Ellen Ochoa, the former center director and astronaut at the NASA's Johnson Space Center in Houston, and Jane Rigby (pictured), senior project scientist for NASA’s James Webb Space Telescope, were honored at the White House on May 3. Photo via the White House

Two astronauts recently received Presidential Medals of Freedom from President Joe Biden for their leadership in space.

Ellen Ochoa, the former center director and astronaut at the NASA's Johnson Space Center in Houston, and Jane Rigby, senior project scientist for NASA’s James Webb Space Telescope, were honored at the White House on May 3.

Ochoa was recognized for her leadership at NASA Johnson and for being the first Hispanic woman in space. Rigby was honored for her work on leading NASA’s transformational space telescope.

Ochoa spent 30 years with NASA, which included being the 11th director of JSC, deputy center director of JSC, and director of Flight Crew Operations. She served on the nine-day STS-56 mission aboard the space shuttle Discovery in 1993, and became the first Hispanic woman in space. She flew four more times to space with STS-66, STS-96, STS-110, and more.

“I’m so grateful for all my amazing NASA colleagues who shared my career journey with me,” Ochoa says in a NASA news release.

Rigby has published 160 peer-reviewed publications. She has been recognized with various awards like NASA’s Exceptional Scientific Achievement Medal, the Fred Kavli Prize Plenary Lecture from the American Astronomical Society (AAS), and the 2022 LGBTQ+ Scientist of the Year from Out to Innovate. Currently, she is an astrophysicist at NASA’s Goddard Space Flight Center.

Part of Rigby’s Medal of Freedom honor is due to her role in the success of NASA’s Webb mission. Webb is considered the most powerful space telescope, which launched on Dec. 25, 2021.

“I am proud Ellen and Jane are recognized for their incredible roles in NASA missions, for sharing the power of science with humanity, and inspiring the Artemis Generation to look to the stars,” says NASA Administrator Bill Nelson in the release. “Among her many accomplishments as a veteran astronaut and leader, Ellen served as the second female director of Johnson, flew in space four times, and logged nearly 1,000 hours in orbit. Jane is one of the many wizards at NASA who work every day to make the impossible possible. The James Webb Space Telescope represents the very best of scientific discovery that will continue to unfold the secrets of our universe. We appreciate Ellen and Jane for their service to NASA, and our country.”

Intuitive Machines is one of three companies chosen by NASA to perform preliminary work on building a lunar terrain vehicle. Photo via NASA.org

NASA awards $30M to Houston space tech company to develop lunar rover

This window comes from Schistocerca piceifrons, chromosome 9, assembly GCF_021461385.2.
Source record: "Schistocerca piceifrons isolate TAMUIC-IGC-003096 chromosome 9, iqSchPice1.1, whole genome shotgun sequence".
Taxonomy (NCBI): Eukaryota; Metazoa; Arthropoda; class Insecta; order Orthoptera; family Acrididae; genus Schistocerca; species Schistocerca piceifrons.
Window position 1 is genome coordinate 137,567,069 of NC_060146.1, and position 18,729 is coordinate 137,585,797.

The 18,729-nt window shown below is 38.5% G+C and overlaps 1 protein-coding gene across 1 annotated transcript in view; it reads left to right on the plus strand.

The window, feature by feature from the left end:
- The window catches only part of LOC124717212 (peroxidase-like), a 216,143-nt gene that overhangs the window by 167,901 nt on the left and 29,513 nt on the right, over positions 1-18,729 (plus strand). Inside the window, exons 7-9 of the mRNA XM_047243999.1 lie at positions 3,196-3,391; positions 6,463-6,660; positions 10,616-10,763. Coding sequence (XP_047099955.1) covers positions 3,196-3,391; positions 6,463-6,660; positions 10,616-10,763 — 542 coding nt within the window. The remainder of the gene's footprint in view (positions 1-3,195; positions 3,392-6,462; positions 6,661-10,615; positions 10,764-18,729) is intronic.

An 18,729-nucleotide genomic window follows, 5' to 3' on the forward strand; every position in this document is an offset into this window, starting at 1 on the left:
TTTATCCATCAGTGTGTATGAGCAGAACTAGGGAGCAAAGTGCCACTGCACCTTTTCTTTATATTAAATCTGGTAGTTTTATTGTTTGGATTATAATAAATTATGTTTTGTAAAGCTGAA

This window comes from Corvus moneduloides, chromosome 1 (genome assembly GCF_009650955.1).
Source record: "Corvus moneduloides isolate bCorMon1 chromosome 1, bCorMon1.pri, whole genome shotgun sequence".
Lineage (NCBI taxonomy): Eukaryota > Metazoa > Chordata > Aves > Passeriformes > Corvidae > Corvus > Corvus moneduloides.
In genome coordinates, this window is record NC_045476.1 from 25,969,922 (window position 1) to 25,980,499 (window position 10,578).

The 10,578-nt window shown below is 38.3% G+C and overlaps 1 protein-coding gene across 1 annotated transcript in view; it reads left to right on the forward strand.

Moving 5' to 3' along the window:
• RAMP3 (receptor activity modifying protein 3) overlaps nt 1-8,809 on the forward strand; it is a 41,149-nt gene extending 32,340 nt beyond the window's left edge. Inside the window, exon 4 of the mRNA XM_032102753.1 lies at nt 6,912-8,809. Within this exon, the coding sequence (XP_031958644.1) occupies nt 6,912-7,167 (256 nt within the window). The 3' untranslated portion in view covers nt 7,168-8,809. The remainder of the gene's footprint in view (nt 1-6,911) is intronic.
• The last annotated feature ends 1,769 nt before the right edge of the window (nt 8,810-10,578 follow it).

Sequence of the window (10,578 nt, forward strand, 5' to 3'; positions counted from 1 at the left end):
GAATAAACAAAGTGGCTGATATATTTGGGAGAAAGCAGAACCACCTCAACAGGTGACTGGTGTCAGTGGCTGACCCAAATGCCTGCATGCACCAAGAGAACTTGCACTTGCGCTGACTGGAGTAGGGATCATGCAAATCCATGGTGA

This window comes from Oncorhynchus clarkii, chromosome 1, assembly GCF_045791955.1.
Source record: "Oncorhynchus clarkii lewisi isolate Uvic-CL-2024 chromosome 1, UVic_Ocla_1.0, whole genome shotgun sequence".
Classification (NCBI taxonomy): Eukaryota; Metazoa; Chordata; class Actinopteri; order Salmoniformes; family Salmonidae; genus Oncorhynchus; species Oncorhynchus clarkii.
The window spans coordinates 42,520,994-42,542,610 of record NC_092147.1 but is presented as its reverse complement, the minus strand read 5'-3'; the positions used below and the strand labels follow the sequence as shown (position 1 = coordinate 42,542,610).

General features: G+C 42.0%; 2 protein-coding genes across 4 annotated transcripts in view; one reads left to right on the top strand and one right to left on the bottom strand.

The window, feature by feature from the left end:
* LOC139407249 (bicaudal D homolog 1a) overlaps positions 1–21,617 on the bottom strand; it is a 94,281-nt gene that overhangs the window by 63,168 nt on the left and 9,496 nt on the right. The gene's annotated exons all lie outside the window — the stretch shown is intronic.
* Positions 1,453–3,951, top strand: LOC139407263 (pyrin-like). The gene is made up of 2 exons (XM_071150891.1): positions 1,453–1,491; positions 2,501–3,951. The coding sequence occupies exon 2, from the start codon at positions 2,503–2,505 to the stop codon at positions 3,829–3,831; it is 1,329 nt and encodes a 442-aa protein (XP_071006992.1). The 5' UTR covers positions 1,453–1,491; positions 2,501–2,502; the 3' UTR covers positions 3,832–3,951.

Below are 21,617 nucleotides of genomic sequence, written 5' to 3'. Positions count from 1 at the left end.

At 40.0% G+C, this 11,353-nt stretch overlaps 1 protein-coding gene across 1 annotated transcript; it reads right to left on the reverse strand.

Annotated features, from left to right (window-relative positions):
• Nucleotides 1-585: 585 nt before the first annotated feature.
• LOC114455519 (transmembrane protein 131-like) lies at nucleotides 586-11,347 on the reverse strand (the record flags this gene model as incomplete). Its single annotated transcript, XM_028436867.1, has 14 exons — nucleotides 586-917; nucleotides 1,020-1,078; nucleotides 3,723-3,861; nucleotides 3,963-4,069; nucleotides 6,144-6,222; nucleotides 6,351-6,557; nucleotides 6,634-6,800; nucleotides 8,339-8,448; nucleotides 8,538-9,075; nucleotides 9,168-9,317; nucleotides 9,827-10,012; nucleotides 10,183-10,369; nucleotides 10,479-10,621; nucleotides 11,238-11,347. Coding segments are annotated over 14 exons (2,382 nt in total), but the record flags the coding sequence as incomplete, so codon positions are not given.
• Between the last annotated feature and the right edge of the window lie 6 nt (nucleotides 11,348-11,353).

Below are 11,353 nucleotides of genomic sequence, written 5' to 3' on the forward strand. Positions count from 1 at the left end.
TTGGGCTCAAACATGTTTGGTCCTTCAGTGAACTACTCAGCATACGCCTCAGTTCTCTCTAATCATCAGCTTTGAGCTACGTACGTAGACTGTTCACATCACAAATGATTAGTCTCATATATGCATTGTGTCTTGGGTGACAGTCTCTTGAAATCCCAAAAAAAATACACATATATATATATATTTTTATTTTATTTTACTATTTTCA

moon rider

Houston-based space technology company Intuitive Machines has landed a $30 million NASA contract for the initial phase of developing a rover for U.S. astronauts to traverse the moon’s surface.

Intuitive Machines is one of three companies chosen by NASA to perform preliminary work on building a lunar terrain vehicle that would enable astronauts to travel on the moon’s surface so they can conduct scientific research and prepare for human missions to Mars.

The two other companies are Golden, Colorado-based Lunar Outpost and Hawthorne, California-based Astrolab.

NASA plans to initially use the vehicle for its Artemis V lunar mission, which aims to put two astronauts on the moon. It would be the first time since the Apollo 17 mission in 1972 that astronauts would step foot on the lunar surface.

The Artemis V mission, tentatively set for 2029, will be the fifth mission under NASA’s Artemis program.

“This vehicle will greatly increase our astronauts’ ability to explore and conduct science on the lunar surface while also serving as a science platform between crewed missions,” says Vanessa Wyche, director of NASA’s Johnson Space Center in Houston.

Intuitive Machines says the $30 million NASA contract represents its entrance into human spaceflight operations for the space agency’s $4.6 billion moon rover project. The vehicle — which Intuitive Machines has dubbed the Moon Reusable Autonomous Crewed Exploration Rover (RACER) — will be based on the company’s lunar lander.

“Our global team is on a path to provide essential lunar infrastructure services to NASA in a project that would allow [us] to retain ownership of the vehicle for commercial utilization during periods of non-NASA activity over approximately 10 years of lunar surface activity,” says exploration,” says Steve Altemus, CEO of Intuitive Machines.

Intuitive Machines’ partners on the RACER project include AVL, Boeing, Michelin, and Northrop Grumman.

Intuitive Machines plans to bid on the second phase of the rover project after finishing its first-phase feasibility study. The second phase will involve developing, delivering, and operating the rover.

In February, Intuitive Machines became the first private company to land a spacecraft on the moon with no crewmembers aboard. NASA was the key customer for that mission.

Texas A&M University signed an agreement with NASA's Johnson Space Center last month, and the American Center for Manufacturing and Innovation signed a similar agreement a few weeks later. Photo via nasa.gov